Matt Bush, FISM News
An affidavit filed in District Court accused two men, Arian Taherzadeh and Haider Ali, of impersonating Department of Homeland Security (DHS) agents over a span of more than two years according to multiple reports. The scheme reportedly fooled multiple secret service agents, including at least one member of Jill Biden’s Secret Service detail.
Over a dozen FBI agents raided the apartment of the two men on Wednesday, taking the fraudsters into custody. The agents reportedly found “a significant amount of law enforcement paraphernalia, including SWAT vests, a large safe, computers, a high-powered telescope, and internal surveillance cameras” inside the apartment according to the Washington Post.
Taherzadeh and Ali created elaborate personas for themselves, allegedly telling people that they worked on a special task force related to the January 6 riot. According to The Daily Beast, “the pair have been posing as high-level DHS agents for more than two years, flashing official-looking IDs, carrying Glocks and driving black SUVs with emergency lights while living out of several luxury units at the Crossings and ‘ingratiating’ themselves with federal law enforcement and defense officials, some of whom they lured to live in the same building.”
The men went to great lengths to ingratiate themselves with the Secret Service, though the purpose of their ruse is still unkown. Typically, when an agent or officer is impersonated, there is malice and gain involved for the impersonators, but so far, an ulterior motive has been elusive for investigators.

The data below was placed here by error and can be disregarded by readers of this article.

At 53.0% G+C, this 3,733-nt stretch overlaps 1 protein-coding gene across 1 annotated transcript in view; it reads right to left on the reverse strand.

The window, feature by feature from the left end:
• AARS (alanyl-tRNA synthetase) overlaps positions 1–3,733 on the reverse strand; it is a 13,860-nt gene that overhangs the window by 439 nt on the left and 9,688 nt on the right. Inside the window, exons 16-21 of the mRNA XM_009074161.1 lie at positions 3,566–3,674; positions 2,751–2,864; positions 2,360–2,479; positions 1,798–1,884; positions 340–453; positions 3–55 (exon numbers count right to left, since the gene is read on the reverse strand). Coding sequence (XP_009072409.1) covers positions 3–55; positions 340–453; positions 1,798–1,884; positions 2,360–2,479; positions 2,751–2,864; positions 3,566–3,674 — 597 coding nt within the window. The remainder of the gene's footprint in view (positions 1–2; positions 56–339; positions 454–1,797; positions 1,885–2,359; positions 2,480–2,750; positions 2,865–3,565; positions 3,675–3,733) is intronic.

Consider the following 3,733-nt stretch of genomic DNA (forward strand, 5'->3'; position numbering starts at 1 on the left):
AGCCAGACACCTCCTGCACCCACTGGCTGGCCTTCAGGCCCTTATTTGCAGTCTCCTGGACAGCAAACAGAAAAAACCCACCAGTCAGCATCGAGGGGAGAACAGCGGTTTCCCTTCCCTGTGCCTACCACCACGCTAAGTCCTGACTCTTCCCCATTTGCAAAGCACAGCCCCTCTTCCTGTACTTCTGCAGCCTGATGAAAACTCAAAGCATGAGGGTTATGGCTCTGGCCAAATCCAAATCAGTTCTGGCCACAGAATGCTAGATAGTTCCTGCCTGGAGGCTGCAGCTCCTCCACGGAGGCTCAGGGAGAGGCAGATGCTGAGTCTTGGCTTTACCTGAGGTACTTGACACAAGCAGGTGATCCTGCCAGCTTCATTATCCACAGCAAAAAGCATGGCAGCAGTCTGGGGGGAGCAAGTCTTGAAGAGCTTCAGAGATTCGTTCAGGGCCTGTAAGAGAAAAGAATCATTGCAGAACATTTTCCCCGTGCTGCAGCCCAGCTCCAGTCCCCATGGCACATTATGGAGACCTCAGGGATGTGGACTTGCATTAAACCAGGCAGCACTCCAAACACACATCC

The two men, according to Fox News, also “gave U.S. Secret Service agents gifts, including iPhones, apartments, and televisions.” Taherzadeh went as far as offering to purchase a $2,000 assault rifle for a member of Jill Biden’s detail and then loaned that agent’s wife his “government vehicle” complete with emergency light.
The two men owned multiple units in a luxury apartment complex in Washington D.C. called “The Crossings,” which was central to their scam. Taherzadeh and Ali provided agents with rent-free apartments valued at $40,000 per year or more that they equipped with video surveillance they controlled and monitored over the years.
The ruse was so convincing, that the two men convinced at least one person to join their fake “DHS task force.” The anonymous “recruit” went through the application and recruitment process during which they were shot with an airsoft rifle to “evaluate their pain tolerance” and then asked to research another person within the intelligence community.
After two years, the scheme finally fell apart. However, it did not come to an end due to an FBI, Secret Service, or DHS operation. Instead, the scheme was discovered by the U.S. Postal Inspection Service (USPIS).
The USPIS was investigating a separate case because a mail carrier was assaulted at the apartment complex where the two men lived. When questioned, the men identified themselves as a special DHS unit called the U.S. Special Police Investigation Unit. The Postal Inspector gave this information to DHS who then referred it to the FBI.
Members of the apartment complex told investigators that the two suspects had convinced them that the pair had access to their cell phones and personal information whenever they needed it.
The FBI on Thursday revealed that four members of the Secret Service have been placed on administrative leave for improperly accepting gifts.